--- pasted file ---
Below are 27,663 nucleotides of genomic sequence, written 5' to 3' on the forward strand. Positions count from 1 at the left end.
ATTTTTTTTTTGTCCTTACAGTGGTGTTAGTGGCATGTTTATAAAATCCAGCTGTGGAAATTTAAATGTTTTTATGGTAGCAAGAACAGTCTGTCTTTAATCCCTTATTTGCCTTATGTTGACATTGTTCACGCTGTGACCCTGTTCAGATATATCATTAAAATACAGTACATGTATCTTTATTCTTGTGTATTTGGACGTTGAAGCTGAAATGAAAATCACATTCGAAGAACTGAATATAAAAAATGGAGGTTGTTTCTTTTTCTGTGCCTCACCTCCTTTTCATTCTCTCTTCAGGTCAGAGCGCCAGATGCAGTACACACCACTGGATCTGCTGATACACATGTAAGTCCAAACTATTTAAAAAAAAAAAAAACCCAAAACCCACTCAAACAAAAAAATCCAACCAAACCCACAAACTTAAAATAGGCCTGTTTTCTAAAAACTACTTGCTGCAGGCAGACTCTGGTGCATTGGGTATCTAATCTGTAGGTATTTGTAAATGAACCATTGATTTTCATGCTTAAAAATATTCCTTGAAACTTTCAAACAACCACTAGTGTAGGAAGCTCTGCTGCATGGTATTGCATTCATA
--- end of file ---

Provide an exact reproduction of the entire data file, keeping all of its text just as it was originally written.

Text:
Below are 27,663 nucleotides of genomic sequence, written 5' to 3' on the forward strand. Positions count from 1 at the left end.
ATTTTTTTTTTGTCCTTACAGTGGTGTTAGTGGCATGTTTATAAAATCCAGCTGTGGAAATTTAAATGTTTTTATGGTAGCAAGAACAGTCTGTCTTTAATCCCTTATTTGCCTTATGTTGACATTGTTCACGCTGTGACCCTGTTCAGATATATCATTAAAATACAGTACATGTATCTTTATTCTTGTGTATTTGGACGTTGAAGCTGAAATGAAAATCACATTCGAAGAACTGAATATAAAAAATGGAGGTTGTTTCTTTTTCTGTGCCTCACCTCCTTTTCATTCTCTCTTCAGGTCAGAGCGCCAGATGCAGTACACACCACTGGATCTGCTGATACACATGTAAGTCCAAACTATTTAAAAAAAAAAAAAACCCAAAACCCACTCAAACAAAAAAATCCAACCAAACCCACAAACTTAAAATAGGCCTGTTTTCTAAAAACTACTTGCTGCAGGCAGACTCTGGTGCATTGGGTATCTAATCTGTAGGTATTTGTAAATGAACCATTGATTTTCATGCTTAAAAATATTCCTTGAAACTTTCAAACAACCACTAGTGTAGGAAGCTCTGCTGCATGGTATTGCATTCATA